Monitoring Health Care in America
Quarterly Fact Sheet – September 1995
Spotlight on: Injuries
There were approximately 34 million injury-related visits to hospital emergency departments (ED) in 1992, or 40 percent of all ED visits. Males had a significantly higher rate of injury visits than females, and youths aged 15-24 years had the highest rate of any age group. Over 9.2 billion dollars were spent on injury-related (ED) visits in 1992.
Accidental falls, most common
Accidental falls account for 23 percent of all injury-related ED visits, followed by motor vehicle accidents (12 percent); accidentally being struck by people, objects, or falling objects (11 percent); cuts or punctures by sharp objects (9 percent); and violence (5 percent). In 1993 there were over 145,000 deaths attributed to injury-related causes such as accidents and adverse effects, suicide, and homicide and legal intervention. Accidents were the fifth leading cause of death in 1993, while suicide was the ninth leading cause and homicide was the tenth leading cause.
There were 23.8 million office visits to physicians because of injuries in 1992, accounting for 3 percent of all patient visits. Injuries and poisoning were responsible for 7.5 percent of all principal diagnoses for patients in 1992, a total of 57.4 million diagnoses. Sprains and strains of the back alone accounted for more than 7.7 million principal diagnoses in 1992.
Outpatient, inpatient visits
Over 2.4 million visits to hospital outpatient departments in 1992 were due to injuries, accounting for over 4 percent of all outpatient visits. Back symptoms were responsible for 763,000 or 1.3 percent of all visits, while knee symptoms accounted for 535,000 visits or 1 percent of the total. Back disorders were the principal diagnosis for 679,000 outpatient visits.
In 1993 there were over 2.7 million patients discharged from short-stay hospitals due to injuries. Over one million of these patients were discharged for fractures, 160,000 were discharged for intracranial injuries, and 171,000 were discharged for lacerations and open wounds. Patients admitted for injury and poisoning stayed an average of 6.4 days in the hospital (7.5 days for fractures, 7.3 days for intracranial injuries, and 3.7 days for lacerations and open wounds).
Health insurance coverage
Over 17 percent of the under 65 years of age population — or 40 million Americans — had no health insurance coverage in 1993. Nearly 8.4 million children under 15 years of age were uninsured. One out of three Hispanic Americans, one out of four Black Americans, and one out of six White Americans under 65 years of age had no insurance. Among Hispanics, nearly 40 percent of Mexican Americans, 21 percent of Puerto Ricans, and 17 percent of Cubans were uninsured in 1993.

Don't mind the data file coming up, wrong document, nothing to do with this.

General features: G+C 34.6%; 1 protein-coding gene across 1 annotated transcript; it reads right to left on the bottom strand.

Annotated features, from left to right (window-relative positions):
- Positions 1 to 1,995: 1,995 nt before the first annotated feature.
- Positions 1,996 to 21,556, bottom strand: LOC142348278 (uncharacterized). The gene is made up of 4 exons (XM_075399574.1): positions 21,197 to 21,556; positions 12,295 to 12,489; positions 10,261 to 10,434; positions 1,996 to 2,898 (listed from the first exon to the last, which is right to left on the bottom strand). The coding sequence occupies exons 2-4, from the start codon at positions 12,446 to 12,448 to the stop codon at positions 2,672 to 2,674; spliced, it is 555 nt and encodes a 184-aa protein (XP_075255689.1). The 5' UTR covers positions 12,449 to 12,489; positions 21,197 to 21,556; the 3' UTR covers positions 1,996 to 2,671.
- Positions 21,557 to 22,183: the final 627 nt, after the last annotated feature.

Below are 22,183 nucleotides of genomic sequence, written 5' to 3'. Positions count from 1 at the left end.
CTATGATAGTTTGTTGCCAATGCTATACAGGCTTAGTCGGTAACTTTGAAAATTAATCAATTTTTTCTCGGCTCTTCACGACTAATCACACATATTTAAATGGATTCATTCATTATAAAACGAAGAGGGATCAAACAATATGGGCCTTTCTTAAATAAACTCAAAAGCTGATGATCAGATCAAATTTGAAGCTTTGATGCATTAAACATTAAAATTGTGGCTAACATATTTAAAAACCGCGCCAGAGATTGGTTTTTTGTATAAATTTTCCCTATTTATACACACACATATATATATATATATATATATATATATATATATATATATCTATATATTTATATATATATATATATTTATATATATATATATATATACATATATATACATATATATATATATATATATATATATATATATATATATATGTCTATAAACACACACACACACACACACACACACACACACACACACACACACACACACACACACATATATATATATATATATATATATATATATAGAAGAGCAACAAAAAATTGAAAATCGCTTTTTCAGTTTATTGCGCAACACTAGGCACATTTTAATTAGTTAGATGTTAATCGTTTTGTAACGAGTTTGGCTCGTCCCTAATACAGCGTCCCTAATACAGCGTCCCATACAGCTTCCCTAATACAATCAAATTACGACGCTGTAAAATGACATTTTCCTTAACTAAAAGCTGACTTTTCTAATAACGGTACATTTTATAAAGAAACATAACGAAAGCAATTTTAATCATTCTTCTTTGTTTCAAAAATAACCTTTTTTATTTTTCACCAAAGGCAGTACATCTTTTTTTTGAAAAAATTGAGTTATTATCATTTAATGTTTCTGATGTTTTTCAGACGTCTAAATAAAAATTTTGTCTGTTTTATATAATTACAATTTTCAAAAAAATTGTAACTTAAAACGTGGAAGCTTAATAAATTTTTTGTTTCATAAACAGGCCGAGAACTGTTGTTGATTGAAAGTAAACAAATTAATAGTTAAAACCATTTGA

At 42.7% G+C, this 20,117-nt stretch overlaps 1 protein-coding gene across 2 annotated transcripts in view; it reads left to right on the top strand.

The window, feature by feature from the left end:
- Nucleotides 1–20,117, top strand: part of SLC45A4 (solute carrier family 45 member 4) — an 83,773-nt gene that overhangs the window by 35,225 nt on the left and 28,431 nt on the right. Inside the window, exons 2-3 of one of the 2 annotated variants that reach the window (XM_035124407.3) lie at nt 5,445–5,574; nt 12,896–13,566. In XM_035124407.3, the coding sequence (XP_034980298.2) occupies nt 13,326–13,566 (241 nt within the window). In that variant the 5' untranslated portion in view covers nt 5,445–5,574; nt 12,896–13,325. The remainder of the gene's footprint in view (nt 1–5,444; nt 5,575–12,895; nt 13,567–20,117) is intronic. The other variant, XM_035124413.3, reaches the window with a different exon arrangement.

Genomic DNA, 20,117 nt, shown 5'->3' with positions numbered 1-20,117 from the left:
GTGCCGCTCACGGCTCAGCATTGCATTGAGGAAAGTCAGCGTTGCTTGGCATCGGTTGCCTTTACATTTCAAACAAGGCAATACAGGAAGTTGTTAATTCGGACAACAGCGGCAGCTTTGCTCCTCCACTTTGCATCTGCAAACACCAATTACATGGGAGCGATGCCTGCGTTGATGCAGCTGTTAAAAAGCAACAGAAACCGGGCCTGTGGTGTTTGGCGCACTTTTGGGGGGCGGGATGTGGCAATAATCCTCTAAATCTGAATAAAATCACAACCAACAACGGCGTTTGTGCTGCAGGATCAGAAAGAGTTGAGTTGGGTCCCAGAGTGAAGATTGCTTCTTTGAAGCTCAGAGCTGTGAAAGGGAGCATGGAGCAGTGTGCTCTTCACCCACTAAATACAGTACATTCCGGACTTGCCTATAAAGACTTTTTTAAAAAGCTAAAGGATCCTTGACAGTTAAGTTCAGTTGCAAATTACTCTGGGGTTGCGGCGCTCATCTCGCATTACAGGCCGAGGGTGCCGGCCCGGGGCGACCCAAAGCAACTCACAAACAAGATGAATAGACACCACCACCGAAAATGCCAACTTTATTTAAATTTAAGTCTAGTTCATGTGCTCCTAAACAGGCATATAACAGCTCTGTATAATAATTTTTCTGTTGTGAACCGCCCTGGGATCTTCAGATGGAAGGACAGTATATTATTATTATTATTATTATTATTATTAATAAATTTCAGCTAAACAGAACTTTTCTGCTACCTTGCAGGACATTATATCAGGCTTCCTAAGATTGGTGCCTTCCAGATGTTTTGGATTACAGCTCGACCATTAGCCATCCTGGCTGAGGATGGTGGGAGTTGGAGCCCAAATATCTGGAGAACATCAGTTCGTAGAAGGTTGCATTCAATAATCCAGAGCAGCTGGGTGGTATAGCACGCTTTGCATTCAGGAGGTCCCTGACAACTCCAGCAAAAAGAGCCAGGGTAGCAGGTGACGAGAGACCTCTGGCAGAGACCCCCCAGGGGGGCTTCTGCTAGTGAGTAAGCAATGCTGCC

Over 42 million Americans, or 16 percent of the population, were enrolled in health maintenance organizations (HMOs) in 1994, twice as many as in 1985 and 7 times as many as in 1976. Thirty-eight percent of enrollees belonged to individual practice associations, while 32 percent belonged to group associations and another 30 percent belonged to mixed plans.
Meanwhile, between 1991 and 1994, private employers’ health insurance costs per employee-hour worked increased by 24 percent, to $1.14 an hour. In comparison, wages and salaries per employee-hour worked increased by 9 percent during the same period.
Personal health expenditures in the U.S. totaled over $782 billion in 1993, more than triple the total in 1980. Hospital care expenditures accounted for $327 billion or 42 percent of the total, while physician services cost $171 billion (22 percent) and nursing home care costs totaled 69.9 billion or 9 percent of the total.
For more information or to arrange an interview with the author, please contact NCHS, Office of Public Affairs (301) 458-4800, or via e-mail at email@example.com.
Advance Data From Vital and Health Statistics
No. 248. National Hospital Ambulatory Medical Care Survey: 1992 Outpatient Department Summary
No. 253. National Ambulatory Medical Care Survey: 1992 Summary
No. 261. Injury-Related Visits to Hospital Emergency Departments: United States, 1992. 20 pp. (PHS) 95-1250 pdf icon[PDF – 228 KB]
No. 264. 1993 Summary: National Hospital Discharge Survey. 12 pp. (PHS) 95-1250 pdf icon[PDF – 108 KB]
Monthly Vital Statistics Report
Annual Summary of Births, Marriages, Divorces, and Deaths: United States, 1993, Vol. 42, No. 13
Health, United States